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T. S. Eliot, European Culture is One & Multicultural !

From Eliot's Notes towards the Definition of Culture - Appendix: The Unity of European Culture


Past is Still Present!

The "timeless present", which is an essential characteristic of Literature, means that the literature of the past can always be active in that of the present. Thus, Homer in Virgil, Virgil in Dante, Plutarch and Seneca in Shakespeare, Shakespeare in Goethe's Gotz von Berlinchingen, Euripides in Racine's and Goethe's Iphigenia. Or, in more recent times, The Thousand and One Nights and Calderon in Hofmannsthal, the Odyssey in Joyce and Aeschylus, Petronius, Dante, Tristan Corbiere and Spanish mysticism in T.S. Eliot. The wealth of possible interrelationships is endless. And then there is the myriad of literary forms, from genre, metric form and strophe to the processes of rhetoric and narrative motifs. Finally, there is the rich spectrum of figures that literature has created who may pass indefinitely into new works: Achilles, Oedipus, Semiramis, Faust or Don Juan.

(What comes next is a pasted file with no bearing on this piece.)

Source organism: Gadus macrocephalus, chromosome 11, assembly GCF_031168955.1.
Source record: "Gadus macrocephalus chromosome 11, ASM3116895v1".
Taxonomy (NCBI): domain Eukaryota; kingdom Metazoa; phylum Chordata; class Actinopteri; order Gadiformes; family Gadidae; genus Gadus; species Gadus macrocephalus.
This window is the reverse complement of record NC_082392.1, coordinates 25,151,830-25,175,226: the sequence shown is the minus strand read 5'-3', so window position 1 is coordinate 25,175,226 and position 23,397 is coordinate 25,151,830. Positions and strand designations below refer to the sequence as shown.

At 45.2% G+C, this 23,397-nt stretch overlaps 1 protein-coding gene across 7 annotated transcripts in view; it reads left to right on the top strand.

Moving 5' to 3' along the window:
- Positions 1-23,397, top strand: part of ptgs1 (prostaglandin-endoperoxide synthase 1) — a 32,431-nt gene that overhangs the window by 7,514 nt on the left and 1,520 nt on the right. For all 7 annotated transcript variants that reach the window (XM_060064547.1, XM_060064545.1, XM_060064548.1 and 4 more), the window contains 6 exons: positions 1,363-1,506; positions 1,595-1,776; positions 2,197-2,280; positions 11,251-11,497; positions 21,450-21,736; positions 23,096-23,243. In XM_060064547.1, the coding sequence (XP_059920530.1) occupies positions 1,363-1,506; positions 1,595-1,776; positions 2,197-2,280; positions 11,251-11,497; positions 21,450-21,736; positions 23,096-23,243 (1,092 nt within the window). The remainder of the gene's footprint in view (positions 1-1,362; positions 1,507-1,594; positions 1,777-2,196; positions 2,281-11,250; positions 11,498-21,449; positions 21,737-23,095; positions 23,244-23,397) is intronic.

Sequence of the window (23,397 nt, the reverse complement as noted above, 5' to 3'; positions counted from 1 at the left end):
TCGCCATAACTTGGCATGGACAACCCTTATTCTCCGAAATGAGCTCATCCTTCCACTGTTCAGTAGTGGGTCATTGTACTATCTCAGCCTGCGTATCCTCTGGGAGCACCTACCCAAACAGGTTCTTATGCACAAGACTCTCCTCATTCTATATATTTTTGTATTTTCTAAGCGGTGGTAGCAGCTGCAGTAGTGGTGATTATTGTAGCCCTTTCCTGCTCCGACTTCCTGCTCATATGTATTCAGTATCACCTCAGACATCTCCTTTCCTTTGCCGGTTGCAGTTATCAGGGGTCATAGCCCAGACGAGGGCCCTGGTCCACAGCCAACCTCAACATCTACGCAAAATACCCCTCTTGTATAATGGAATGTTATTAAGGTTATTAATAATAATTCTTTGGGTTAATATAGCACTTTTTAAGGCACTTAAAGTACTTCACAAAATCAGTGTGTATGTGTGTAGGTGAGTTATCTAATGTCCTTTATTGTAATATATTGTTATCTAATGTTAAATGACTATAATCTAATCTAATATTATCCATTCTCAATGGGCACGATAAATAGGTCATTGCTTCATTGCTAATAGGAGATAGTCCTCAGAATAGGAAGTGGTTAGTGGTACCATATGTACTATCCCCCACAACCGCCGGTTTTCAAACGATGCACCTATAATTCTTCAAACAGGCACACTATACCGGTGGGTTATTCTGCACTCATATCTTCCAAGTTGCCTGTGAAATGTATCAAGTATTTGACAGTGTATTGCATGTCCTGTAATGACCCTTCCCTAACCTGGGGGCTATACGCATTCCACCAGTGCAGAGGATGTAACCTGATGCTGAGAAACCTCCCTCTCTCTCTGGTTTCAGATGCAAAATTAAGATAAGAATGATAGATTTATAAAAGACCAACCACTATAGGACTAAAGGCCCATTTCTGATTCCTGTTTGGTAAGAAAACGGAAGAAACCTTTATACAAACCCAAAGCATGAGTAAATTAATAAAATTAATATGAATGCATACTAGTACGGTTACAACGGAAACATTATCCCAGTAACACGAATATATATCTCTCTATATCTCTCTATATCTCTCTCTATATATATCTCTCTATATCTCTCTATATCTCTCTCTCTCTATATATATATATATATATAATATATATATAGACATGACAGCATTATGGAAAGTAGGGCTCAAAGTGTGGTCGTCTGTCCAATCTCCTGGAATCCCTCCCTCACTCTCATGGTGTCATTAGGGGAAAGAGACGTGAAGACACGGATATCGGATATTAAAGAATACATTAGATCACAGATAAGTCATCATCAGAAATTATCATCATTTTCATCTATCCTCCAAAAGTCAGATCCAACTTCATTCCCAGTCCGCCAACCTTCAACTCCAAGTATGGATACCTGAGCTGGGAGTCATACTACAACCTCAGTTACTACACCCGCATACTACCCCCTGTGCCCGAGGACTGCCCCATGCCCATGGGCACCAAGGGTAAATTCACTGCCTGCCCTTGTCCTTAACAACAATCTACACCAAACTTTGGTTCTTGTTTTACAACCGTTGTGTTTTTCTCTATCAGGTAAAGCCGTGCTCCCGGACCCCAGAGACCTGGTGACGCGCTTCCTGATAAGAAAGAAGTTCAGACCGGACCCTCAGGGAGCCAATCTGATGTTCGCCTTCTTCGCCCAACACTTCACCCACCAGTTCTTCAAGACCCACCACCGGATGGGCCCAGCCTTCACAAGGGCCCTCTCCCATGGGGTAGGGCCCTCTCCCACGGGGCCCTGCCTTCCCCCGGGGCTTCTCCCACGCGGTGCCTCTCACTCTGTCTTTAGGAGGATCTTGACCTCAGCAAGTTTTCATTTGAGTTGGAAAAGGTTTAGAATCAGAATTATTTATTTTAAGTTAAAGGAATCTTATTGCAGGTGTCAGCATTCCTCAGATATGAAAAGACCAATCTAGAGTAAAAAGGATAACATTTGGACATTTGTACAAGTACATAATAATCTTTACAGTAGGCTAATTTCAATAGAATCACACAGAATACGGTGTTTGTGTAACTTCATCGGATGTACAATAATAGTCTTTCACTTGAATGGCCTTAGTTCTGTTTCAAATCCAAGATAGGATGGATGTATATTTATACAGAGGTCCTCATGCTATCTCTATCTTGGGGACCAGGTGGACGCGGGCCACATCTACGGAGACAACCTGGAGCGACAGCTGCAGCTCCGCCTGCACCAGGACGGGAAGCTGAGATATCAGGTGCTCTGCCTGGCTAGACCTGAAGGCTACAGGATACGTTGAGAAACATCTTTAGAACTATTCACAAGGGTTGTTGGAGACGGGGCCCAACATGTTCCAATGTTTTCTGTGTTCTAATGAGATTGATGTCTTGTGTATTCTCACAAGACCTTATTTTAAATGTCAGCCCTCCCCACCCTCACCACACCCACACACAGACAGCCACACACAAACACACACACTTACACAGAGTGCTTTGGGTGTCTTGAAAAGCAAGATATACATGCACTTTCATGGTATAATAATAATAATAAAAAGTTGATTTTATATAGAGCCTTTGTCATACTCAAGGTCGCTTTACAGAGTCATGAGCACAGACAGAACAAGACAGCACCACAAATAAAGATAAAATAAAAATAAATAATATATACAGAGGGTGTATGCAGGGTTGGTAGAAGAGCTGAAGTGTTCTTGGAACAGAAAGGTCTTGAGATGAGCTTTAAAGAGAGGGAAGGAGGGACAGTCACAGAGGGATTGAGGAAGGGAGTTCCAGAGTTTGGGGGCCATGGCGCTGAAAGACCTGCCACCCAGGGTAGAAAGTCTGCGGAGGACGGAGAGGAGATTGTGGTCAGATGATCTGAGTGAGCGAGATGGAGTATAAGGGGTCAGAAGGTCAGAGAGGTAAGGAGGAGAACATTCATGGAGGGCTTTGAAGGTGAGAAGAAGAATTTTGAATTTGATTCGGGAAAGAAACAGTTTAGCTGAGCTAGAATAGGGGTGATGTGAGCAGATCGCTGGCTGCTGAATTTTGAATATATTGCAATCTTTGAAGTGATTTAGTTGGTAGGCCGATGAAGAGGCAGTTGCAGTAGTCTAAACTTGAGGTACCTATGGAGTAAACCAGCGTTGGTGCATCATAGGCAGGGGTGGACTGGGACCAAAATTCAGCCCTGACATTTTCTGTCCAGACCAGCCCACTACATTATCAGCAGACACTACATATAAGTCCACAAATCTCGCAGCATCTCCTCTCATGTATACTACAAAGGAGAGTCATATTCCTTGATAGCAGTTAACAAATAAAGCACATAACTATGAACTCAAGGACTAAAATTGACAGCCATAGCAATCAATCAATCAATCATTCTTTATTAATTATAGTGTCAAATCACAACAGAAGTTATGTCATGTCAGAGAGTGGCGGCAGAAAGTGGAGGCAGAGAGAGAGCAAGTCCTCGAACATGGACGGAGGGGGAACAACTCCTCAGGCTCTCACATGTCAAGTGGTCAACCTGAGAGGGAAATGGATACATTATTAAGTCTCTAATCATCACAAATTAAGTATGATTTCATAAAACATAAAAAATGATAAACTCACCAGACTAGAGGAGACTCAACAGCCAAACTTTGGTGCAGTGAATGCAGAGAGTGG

Curtius, Introduction to the European Literature and the Latin Middle Ages

It has often been claimed that English, of all the languages of modern Europe, is the richest for the purposes of writing poetry. I think that this claim is justified. (…) [The reason for this], in my opinion, is the variety of the elements of which English is made up.

First, of course, there is the Germanic foundation… After this we find a considerable Scandinavian element, due in the first place to the Danish conquest. Then there is the Norman French element, after the Norman Conquest. After this there followed a succession of French influences, traceable through words adopted at different periods. The sixteenth century saw a great increase of new words coined from the Latin... [Finally,] not so easy to trace, but I think of considerable importance, the Celtic. But I am not thinking, in all this history, only of the Words, I am thinking, for poetry, primarily of the Rhythms. Each of these languages brought its own music: and the richness of the English language for poetry is first of all in its variety of metrical elements. There is the rhythm of early Saxon verse, the rhythm of the Norman French, the rhythm of the Welsh, and also the influence of generations of study of Latin and Greek poetry. And even today, the English language enjoys constant possibilities of refreshment from its several centres: apart from the vocabulary, poems by Englishmen, Welshmen, Scots and Irishmen, all written in English, continue to show differences in their Music... I think the reason why English is such a good language for poetry is that it is a composite from so many European sources.

See also: M. V. Llosa, The culture of liberty  * Rilke, Letters to a Young Poet


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